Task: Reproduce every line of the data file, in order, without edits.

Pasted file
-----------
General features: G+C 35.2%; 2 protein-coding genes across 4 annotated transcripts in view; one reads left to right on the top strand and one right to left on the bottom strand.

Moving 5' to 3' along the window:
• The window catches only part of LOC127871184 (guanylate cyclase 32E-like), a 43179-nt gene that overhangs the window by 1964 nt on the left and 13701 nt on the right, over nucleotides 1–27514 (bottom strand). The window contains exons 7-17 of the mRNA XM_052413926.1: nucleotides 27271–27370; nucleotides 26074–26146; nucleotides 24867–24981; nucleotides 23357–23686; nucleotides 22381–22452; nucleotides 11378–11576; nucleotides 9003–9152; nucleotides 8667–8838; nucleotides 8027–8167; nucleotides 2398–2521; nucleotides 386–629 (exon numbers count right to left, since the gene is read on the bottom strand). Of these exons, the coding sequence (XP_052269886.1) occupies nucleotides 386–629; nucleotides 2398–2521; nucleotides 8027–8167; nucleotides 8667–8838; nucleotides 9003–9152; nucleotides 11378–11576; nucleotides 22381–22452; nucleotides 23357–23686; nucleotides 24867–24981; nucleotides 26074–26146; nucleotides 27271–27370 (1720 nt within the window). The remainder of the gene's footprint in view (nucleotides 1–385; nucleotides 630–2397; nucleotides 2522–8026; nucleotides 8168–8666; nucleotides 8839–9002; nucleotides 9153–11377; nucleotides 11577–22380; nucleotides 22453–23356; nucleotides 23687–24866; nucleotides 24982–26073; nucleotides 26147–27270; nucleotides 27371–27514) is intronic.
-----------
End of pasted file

General features: G+C 35.2%; 2 protein-coding genes across 4 annotated transcripts in view; one reads left to right on the top strand and one right to left on the bottom strand.

Moving 5' to 3' along the window:
• The window catches only part of LOC127871184 (guanylate cyclase 32E-like), a 43179-nt gene that overhangs the window by 1964 nt on the left and 13701 nt on the right, over nucleotides 1–27514 (bottom strand). The window contains exons 7-17 of the mRNA XM_052413926.1: nucleotides 27271–27370; nucleotides 26074–26146; nucleotides 24867–24981; nucleotides 23357–23686; nucleotides 22381–22452; nucleotides 11378–11576; nucleotides 9003–9152; nucleotides 8667–8838; nucleotides 8027–8167; nucleotides 2398–2521; nucleotides 386–629 (exon numbers count right to left, since the gene is read on the bottom strand). Of these exons, the coding sequence (XP_052269886.1) occupies nucleotides 386–629; nucleotides 2398–2521; nucleotides 8027–8167; nucleotides 8667–8838; nucleotides 9003–9152; nucleotides 11378–11576; nucleotides 22381–22452; nucleotides 23357–23686; nucleotides 24867–24981; nucleotides 26074–26146; nucleotides 27271–27370 (1720 nt within the window). The remainder of the gene's footprint in view (nucleotides 1–385; nucleotides 630–2397; nucleotides 2522–8026; nucleotides 8168–8666; nucleotides 8839–9002; nucleotides 9153–11377; nucleotides 11577–22380; nucleotides 22453–23356; nucleotides 23687–24866; nucleotides 24982–26073; nucleotides 26147–27270; nucleotides 27371–27514) is intronic.